Event 2: Advocacy

We have now published the discussion paper resulting from this event: Communicating the Value and Impact of Digital Humanities in Teaching, Research, and Infrastructure Development.

The Network’s second event will be held on 16th March 2021 and organised by the University of Glasgow. It will focus on the theme of advocacy: communicating the value and impact of DH in teaching, research, and infrastructure development.

About this Event

Digital Humanities and advocacy: communicating the value and impact of DH in teaching, research, and infrastructure development.

How should a DH Association for the UK and Ireland carry out advocacy? How can we ensure that any Association that emerges has both the authority and representation to speak on behalf of DH communities of practice? What are the entities that need expert input from the DH community, and how can the Association ensure that it informs and shapes policy and other decision making processes?

The aim of this workshop is to discuss the policy areas in which DH interests need to be heard, and discuss some shared, strategic challenges where a united voice of those working in DH is needed. The workshop will explore the key issues that affect DH development in the UK and Ireland that have policy implications, areas where expert opinions and guidance may be needed, and the audiences for these views.

We will focus on three key areas where advocacy is needed in DH: Research, teaching, and infrastructure.

In research, these issues include the way that DH tools, methods, and outputs are assessed for national research assessment exercises and peer review of digital content, tools, methods and research outputs, and the impact of open access publishing on DH research outputs.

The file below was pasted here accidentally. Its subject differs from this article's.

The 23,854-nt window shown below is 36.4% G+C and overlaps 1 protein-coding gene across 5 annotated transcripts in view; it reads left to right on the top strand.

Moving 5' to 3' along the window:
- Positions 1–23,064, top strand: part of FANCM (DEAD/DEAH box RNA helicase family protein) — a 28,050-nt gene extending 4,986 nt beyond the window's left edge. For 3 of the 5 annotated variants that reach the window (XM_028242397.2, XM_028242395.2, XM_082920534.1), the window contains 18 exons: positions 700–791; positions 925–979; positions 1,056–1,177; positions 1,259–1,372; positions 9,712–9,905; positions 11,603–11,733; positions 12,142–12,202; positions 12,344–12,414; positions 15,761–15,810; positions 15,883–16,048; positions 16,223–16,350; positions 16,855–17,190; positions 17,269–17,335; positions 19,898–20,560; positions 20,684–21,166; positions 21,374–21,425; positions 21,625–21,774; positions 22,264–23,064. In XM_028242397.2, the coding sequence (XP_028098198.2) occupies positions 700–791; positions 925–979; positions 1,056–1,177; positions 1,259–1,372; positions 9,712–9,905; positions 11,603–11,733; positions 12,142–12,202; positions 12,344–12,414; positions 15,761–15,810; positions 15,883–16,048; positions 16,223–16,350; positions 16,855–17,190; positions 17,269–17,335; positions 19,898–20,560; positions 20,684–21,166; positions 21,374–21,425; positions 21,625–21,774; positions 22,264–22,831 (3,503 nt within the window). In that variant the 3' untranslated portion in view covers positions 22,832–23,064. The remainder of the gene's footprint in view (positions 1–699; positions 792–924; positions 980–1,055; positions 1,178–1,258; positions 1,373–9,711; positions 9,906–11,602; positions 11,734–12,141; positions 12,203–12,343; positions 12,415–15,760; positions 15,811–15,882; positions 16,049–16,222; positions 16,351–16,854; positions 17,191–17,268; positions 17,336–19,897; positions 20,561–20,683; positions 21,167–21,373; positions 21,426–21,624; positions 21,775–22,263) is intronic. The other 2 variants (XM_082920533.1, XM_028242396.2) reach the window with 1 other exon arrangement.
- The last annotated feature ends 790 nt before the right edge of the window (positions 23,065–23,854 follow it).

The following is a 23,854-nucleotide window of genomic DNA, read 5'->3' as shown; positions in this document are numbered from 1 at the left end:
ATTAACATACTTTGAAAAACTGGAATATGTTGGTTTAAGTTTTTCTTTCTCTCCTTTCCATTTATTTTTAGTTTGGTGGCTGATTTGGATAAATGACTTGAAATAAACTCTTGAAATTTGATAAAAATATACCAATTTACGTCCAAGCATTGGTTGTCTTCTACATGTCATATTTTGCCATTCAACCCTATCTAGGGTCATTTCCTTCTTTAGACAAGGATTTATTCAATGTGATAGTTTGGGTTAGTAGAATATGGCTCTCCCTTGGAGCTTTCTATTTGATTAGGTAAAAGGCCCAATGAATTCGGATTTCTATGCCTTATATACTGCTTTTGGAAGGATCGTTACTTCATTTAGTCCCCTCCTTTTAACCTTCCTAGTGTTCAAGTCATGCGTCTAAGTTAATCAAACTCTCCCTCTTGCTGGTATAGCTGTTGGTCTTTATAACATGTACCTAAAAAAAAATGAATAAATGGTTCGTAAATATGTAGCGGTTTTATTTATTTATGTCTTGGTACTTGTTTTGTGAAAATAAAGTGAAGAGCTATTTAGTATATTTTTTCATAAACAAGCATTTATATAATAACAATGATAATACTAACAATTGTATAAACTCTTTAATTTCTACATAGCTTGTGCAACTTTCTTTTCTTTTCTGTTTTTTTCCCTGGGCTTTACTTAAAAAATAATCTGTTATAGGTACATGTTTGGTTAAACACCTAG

For teaching, central issues have emerged around shared curricula and teaching assessment, especially the lessons learned from recent experimentation with online course delivery.

In terms of infrastructure development, what are areas for investment that will impact the development and uptake of DH? And what can we do to effect engagement with those shaping policy regarding key infrastructure investment? Is there a need for a shared view? How can we advocate for DH, and to whom? How best can we facilitate international cooperation and collaboration: in the UK’s post-Brexit landscape, how can we stay connected despite the loss of schemes like Erasmus? How can we ensure continued UK DH involvement in H2020?

And structurally, what model of DH Association in the UK and Ireland would underpin an advocacy agenda? What membership models would support an organisation that has a resonant and authoritative ‘voice’ for our field?

Event Schedule

10.00 – 10.30 — Welcome to participants

10.30 – 11.30 — Reshaping Research

11.30-11.45 — Comfort break

11.45 – 12.45 — Transforming Teaching

12.45 – 13.45 — Lunch

13.45 -14.45 — Innovating Infrastructure

14.45 – 15.00 — Comfort break

15.00 – 15.45 — Panel and open discussion

15.45 – 16.00 — Summary and next steps

Reshaping Research

  • Jane Winters, SAS (Chair)
  • Marc Alexander, University of Glasgow
  • Tom O’Connor, Maynooth
  • Simon Hettrick, Software Sustainability Institute
  • Tao-Tao Chang, UKRI
  • Erik Ketzan, University of Cologne (Respondent)

Transforming Teaching

  • Justin Tonra, NUI Galway (Chair)
  • Julianne Nyhan, UCL
  • Paul Gooding, University of Glasgow
  • Catherine Cronin, National Forum’s Strategic Education Developer
  • Francesca Benatti, OU

Innovating Infrastructure

  • Orla Murphy, UCC, (Chair)
  • Jennifer Edmond, Trinity College, Dublin
  • Paola Marchionni, Jisc
  • Stuart Lewis, National Library of Scotland
  • Kathryn Cassidy, Digital Repository of Ireland

Panel & Open Discussion

  • Mike Pidd, University of Sheffield (Chair)
  • Peter Brown, Irish Research Council
  • Alan Bowman, Brasenose College Oxford
  • Andrew Prescott, University of Glasgow
  • Jane Ohlmeyer, Trinity College, Dublin